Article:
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The future of family office communications

Family offices have seen their profile and influence skyrocket in recent years. As they become more visible and influential in public and private markets, they need to take control of their own narrative. If they don’t tell their own stories, others will.

Families are borrowing from the playbook of asset managers, investment banks and corporates to deploy sophisticated communications strategies to better access investment opportunities, attract talent and manage reputation. 

Many of today’s family offices were established in the last 10-15 years by first-generation entrepreneurs. These principals are well aware that successful communications can help them achieve their business objectives. They want to apply the same communications rigour and best practice to their family offices.

This trend will accelerate as family offices increase their direct investment allocations, engage with investment banking and capital markets intermediaries, and compete with private equity, venture capital and corporate investors for assets and talent.

Kamyar Naficy

Indeed, family office communications are following a similar trajectory to private equity communications in the 1990s and 2000s. Private market investors began to transform their communications approach at that time in response to growing competition, regulation and public scrutiny. Family offices are now doing the same.

As in private equity, family offices should tell their story through their portfolio companies. By communicating the positive impacts of their investments in operating businesses, family offices can craft a reputation as desirable investors and responsible community members, improve access to deals and talent, and mitigate negative attention. 

To do this successfully, family offices need to identify relevant journalists and help them tell their stories. But they must build media relationships before they need them. They can offer to explain their investment approach, serve as a go-to source for topics related to family offices or act as a sounding board for stories.

The media’s understanding of the family office sector is at a nascent stage so family offices have a window of opportunity to shape their reputations, and that of their sector, before perceptions solidify. 

Family offices should double down on creating their own content to complement the information they share through the media. They should showcase news, insights and case studies on their own website and social media channels.

This could include content about their investment approach, specialism or sector focus, information about their investment portfolio, and stories about the business, philanthropic or personal interests of the principals.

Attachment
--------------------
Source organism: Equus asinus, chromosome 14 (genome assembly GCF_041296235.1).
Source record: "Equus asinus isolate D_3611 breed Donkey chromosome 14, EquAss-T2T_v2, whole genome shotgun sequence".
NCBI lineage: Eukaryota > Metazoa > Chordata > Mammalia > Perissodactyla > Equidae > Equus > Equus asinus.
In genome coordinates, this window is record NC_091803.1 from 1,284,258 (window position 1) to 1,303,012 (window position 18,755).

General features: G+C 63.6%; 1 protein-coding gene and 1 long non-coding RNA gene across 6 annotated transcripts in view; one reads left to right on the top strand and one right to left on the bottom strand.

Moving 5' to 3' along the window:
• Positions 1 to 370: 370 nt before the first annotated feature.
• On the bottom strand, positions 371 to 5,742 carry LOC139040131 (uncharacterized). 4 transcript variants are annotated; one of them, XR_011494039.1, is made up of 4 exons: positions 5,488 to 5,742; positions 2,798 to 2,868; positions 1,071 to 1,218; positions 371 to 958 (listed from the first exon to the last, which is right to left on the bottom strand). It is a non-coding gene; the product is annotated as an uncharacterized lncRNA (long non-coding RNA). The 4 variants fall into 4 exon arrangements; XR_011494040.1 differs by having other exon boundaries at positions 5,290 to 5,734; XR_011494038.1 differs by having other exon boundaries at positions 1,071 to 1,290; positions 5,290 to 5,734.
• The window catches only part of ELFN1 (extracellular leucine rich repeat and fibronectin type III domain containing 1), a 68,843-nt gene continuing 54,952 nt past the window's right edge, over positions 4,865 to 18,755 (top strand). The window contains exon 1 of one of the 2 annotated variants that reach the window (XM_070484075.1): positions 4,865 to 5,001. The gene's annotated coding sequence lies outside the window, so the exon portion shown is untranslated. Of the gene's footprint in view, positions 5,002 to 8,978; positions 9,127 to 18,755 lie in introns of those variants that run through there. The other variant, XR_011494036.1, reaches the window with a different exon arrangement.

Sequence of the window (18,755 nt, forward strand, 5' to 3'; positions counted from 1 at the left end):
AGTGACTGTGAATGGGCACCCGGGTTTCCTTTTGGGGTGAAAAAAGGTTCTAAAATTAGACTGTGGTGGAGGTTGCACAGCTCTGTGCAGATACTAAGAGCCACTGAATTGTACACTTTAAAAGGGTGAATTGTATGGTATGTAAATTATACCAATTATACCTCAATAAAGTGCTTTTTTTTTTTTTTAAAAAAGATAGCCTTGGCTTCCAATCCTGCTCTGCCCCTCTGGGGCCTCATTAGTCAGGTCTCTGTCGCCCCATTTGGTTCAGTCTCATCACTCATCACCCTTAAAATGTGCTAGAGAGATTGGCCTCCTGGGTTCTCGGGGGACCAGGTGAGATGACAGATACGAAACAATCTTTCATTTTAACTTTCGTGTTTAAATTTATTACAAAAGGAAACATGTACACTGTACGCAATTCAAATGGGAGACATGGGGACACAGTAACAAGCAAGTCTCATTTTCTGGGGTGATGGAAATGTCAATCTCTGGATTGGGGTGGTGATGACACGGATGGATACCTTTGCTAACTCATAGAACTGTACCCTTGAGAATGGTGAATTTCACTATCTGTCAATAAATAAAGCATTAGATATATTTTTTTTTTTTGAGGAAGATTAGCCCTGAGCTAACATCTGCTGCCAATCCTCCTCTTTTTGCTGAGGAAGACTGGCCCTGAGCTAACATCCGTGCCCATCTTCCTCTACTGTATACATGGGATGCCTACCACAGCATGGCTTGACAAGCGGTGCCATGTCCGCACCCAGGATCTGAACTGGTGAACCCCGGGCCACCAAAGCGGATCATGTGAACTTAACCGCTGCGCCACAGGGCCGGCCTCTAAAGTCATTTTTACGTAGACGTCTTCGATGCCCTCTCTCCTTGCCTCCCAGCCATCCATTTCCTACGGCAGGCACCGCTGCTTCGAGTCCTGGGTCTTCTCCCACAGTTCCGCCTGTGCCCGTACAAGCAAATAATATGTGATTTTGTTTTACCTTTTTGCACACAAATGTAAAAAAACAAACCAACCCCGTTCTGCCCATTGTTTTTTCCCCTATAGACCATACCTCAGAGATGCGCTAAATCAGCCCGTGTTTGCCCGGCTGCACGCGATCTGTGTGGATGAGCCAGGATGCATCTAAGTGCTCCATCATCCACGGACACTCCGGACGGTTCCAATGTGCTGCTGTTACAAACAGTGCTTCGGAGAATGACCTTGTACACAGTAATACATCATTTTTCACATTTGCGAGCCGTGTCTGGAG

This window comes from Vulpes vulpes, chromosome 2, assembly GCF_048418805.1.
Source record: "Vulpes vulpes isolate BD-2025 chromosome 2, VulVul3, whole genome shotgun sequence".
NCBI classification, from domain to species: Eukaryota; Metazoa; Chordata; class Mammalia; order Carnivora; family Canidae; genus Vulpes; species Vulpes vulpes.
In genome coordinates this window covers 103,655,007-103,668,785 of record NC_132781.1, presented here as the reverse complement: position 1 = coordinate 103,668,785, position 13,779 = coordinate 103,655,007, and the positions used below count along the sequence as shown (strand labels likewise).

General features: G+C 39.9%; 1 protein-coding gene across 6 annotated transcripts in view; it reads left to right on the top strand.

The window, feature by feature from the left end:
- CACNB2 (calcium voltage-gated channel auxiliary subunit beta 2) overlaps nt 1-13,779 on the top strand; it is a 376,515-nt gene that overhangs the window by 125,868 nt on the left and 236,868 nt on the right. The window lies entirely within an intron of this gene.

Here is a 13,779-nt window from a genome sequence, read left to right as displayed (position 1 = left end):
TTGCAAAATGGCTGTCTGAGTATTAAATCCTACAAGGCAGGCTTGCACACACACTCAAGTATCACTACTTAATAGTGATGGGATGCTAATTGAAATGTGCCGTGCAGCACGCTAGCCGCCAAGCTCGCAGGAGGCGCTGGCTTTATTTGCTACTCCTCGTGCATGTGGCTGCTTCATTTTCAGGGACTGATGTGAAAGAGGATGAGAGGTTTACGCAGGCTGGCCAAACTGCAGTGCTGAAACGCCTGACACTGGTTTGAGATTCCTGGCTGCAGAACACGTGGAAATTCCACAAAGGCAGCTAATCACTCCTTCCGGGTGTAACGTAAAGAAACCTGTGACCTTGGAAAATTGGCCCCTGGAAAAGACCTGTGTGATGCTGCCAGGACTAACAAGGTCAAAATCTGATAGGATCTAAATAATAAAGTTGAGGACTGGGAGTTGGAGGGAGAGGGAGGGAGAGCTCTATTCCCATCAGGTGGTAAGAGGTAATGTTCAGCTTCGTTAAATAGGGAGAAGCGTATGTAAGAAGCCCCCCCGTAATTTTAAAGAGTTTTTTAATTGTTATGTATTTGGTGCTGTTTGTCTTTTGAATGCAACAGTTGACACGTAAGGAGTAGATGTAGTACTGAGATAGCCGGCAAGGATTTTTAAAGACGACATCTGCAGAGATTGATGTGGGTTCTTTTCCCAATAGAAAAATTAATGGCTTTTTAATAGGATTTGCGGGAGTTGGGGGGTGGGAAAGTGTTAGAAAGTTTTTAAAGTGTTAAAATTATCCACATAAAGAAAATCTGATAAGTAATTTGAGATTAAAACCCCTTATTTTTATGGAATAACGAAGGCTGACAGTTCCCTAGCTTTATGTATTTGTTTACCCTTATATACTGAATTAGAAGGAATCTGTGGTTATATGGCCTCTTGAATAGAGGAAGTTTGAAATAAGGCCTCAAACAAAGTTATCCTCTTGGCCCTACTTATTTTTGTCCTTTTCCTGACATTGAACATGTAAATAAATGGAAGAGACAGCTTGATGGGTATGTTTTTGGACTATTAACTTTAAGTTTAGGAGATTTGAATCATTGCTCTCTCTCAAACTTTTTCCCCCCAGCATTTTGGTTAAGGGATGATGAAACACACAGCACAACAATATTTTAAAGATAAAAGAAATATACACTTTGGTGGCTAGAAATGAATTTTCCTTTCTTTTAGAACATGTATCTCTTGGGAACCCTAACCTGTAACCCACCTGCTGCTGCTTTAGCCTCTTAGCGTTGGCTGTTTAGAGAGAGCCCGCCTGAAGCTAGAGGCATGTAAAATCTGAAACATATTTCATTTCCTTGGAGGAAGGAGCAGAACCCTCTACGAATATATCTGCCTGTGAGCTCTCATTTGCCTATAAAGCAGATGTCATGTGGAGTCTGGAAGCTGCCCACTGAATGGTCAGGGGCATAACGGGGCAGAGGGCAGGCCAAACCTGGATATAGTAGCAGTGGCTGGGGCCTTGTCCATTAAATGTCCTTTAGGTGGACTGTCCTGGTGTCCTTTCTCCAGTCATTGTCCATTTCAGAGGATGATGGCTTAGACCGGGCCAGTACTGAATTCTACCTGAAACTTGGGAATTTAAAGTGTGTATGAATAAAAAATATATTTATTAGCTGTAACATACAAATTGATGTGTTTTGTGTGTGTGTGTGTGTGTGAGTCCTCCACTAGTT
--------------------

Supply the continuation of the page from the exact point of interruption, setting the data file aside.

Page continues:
Some family offices are doing this in ever-more distinctive and self-assured ways. For example, Yamauchi No.10, the family office of Nintendo heir Banjo Yamauchi, clearly articulates its purpose as supporting creative businesses and tackling social issues.

It has shared this message through the media and with a bold and playful video game-inspired website, honouring the legacy of Nintendo, that is truly distinctive in the sector. The family office has credited its communications approach for organisational successes including attracting high-profile talent from Schroders, Deutsche Bank and Goldman Sachs. 

Another way to get the message out is by building communities of shared interest. Working with other families and investors, family offices can establish investment communities that support their particular investment thesis.

This enables them to broaden their network, source co-investment opportunities and coordinate with like-minded stakeholders to achieve their goals. For example, Ferd, the family office of the Andresen family in Norway, has invested in Antler, one of the world’s largest early-stage investment platforms, and partnered with Arkwright X Investment Family, a club deal structure that invests in B2B technology companies that support the UN sustainable development goals.

Like Ferd, many family offices now seek to combine capital preservation with supporting broader societal value and solutions to pressing global problems. Next generation heirs are particularly keen to steer family office investments to purpose-led, ESG and sustainability themes.

However, this increased desire to do good within family offices contrasts with a growing disquiet among lawmakers and regulators about the closely held and lightly regulated sector. Following the collapse of Archegos, legislators are considering greater disclosure rules for family office sizes and positions. 

Family offices are ill-prepared for the demands of greater transparency, public scrutiny and crises. Most family offices do not have a crisis management plan. Their default position is to hire communications and legal advisors after a crisis strikes. But advisors may struggle to mount an organised and effective response without a crisis management plan already in place.

Families should engage advisors before a crisis occurs and develop a plan that assesses potential risks to the key person and the wider family, anticipates future issues and sets out the operating principles and practices for a variety of possible scenarios.

Growing expectations of transparency, impending regulation and increased competition for assets and resources may compel family offices to adopt a culture of greater engagement with their stakeholders. Families that step up the scale and sophistication of their communications efforts will be better positioned to manage the risks and opportunities of twenty-first century family offices. 

Kamyar Naficy is the founder and principal of KNECTCOMMS

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